Next up, it’s list time! Yes, it’s not just for groceries, anymore. You’re going to need to start a spreadsheet. Not only will this help you keep all your information safe (trust me, if you write it in a notebook, you will lose it or destroy it; it will just skip off into the Land of the Doldrums, never to be seen again), organized, and in one place. But best of all? It will be searchable, which is definitely helpful when it’s three in the morning and you can’t remember who you queried at what agency…and you’re starting to forget your own name. Not that I know anything about that…*whistles innocently* Include a column for the agent’s name and contact info (I also include their submission requirements in that column), the date sent, the type of response expected (email, snail mail), the waiting period given (if any; I loathe that option, but it happens), and a column for the resulting response. Here’s an example:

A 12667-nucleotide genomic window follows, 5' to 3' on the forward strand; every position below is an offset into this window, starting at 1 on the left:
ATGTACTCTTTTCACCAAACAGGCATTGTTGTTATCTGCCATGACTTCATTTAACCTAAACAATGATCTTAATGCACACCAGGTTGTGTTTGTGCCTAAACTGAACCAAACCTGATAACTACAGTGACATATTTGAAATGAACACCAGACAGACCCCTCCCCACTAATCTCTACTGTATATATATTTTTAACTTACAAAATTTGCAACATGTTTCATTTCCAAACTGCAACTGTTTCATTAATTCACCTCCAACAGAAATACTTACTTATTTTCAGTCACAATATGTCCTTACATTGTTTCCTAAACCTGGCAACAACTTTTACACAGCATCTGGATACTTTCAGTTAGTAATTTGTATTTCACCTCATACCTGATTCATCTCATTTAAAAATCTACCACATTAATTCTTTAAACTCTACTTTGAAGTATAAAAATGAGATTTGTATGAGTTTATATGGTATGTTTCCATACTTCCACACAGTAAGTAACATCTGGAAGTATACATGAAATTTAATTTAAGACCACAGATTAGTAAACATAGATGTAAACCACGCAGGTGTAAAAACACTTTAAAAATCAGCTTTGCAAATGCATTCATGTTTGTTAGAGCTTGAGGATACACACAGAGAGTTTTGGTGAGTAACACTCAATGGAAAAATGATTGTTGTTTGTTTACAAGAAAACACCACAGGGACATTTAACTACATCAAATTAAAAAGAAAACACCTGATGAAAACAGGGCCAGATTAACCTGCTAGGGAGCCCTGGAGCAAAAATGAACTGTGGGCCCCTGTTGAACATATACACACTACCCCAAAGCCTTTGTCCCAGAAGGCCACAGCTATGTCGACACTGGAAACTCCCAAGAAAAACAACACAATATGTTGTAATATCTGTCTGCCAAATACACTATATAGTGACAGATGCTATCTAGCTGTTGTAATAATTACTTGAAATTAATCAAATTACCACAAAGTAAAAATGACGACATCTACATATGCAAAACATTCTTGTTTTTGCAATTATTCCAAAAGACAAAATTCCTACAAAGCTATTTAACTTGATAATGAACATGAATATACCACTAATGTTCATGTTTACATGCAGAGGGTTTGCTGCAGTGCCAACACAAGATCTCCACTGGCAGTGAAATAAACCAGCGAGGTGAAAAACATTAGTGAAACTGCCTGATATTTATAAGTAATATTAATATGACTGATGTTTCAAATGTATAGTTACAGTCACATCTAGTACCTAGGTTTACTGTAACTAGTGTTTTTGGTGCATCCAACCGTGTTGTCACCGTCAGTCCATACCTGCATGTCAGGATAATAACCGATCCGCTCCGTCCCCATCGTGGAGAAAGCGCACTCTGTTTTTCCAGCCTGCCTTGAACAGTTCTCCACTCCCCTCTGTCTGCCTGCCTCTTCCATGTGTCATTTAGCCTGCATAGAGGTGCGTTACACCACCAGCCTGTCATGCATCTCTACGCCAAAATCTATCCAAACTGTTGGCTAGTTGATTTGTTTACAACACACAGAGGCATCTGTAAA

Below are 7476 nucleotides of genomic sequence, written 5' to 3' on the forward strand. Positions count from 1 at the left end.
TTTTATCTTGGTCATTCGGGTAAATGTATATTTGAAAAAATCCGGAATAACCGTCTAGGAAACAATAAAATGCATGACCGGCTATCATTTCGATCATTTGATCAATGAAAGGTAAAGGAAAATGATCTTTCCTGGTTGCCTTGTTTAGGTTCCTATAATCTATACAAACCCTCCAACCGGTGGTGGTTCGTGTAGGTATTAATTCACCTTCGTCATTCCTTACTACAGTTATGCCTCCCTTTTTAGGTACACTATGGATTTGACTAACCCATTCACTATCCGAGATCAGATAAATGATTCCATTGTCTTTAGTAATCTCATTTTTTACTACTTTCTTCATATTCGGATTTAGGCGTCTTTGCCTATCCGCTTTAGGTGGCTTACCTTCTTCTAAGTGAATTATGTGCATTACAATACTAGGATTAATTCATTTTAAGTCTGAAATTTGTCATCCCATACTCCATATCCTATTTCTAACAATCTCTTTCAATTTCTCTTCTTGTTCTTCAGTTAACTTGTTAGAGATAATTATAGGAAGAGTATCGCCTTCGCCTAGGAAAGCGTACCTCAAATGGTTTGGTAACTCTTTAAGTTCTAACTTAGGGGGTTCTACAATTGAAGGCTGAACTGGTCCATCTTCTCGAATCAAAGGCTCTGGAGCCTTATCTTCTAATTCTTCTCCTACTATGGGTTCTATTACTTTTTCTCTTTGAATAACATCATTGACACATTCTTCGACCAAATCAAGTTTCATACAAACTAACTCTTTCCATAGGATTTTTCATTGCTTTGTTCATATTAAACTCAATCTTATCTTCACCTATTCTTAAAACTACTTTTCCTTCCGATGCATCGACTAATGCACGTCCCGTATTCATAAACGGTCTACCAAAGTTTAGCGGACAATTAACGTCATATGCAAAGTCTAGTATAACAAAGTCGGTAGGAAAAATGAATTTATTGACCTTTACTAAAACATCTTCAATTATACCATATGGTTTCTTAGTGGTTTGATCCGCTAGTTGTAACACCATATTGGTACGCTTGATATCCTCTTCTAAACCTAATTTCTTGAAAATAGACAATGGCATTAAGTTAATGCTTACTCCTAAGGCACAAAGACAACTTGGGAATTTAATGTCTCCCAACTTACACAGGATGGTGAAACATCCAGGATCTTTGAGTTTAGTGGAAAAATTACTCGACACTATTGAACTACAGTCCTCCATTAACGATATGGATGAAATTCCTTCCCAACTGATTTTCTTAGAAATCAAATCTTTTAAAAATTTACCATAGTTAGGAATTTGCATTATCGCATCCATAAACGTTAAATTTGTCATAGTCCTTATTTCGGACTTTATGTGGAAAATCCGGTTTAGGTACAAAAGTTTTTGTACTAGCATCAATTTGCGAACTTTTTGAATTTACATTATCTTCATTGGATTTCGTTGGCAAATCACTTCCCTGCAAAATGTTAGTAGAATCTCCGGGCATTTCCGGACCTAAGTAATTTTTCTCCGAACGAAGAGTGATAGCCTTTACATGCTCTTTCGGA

After you compile a list (usually, I do these ten at a time), you’re going to want to visit the website of the agency each agent works for. Why? Double-checking. In real estate, their mantra is usually location, location, location. Yours has now become preparation, preparation, preparation. Savvy?
When checking your info, make sure that the mailing information you have is accurate. Otherwise, the Universe will eat your query letter faster than Chunk will scarf down a Baby Ruth. Next up is to confirm their submission requirements. Some agencies have standard submissions guidelines, but there are many instances where each agent has different preferences. Make sure you’ve got your facts straight, and if there’s a discrepancy between the agent’s website and what you found at agentquery.com, go with the agent’s website. However, there’s an exception to this rule. (Isn’t there always?) Let’s say that an agency only gives standard guidelines for the entire organization (“To query one of our agents, please…” or “All queries should be…”). You might be able to find a specific agent’s preferences on Publishers Marketplace. If that happens, follow the instructions give there. (Are you dizzy yet? Because I learned this the hard way, people.)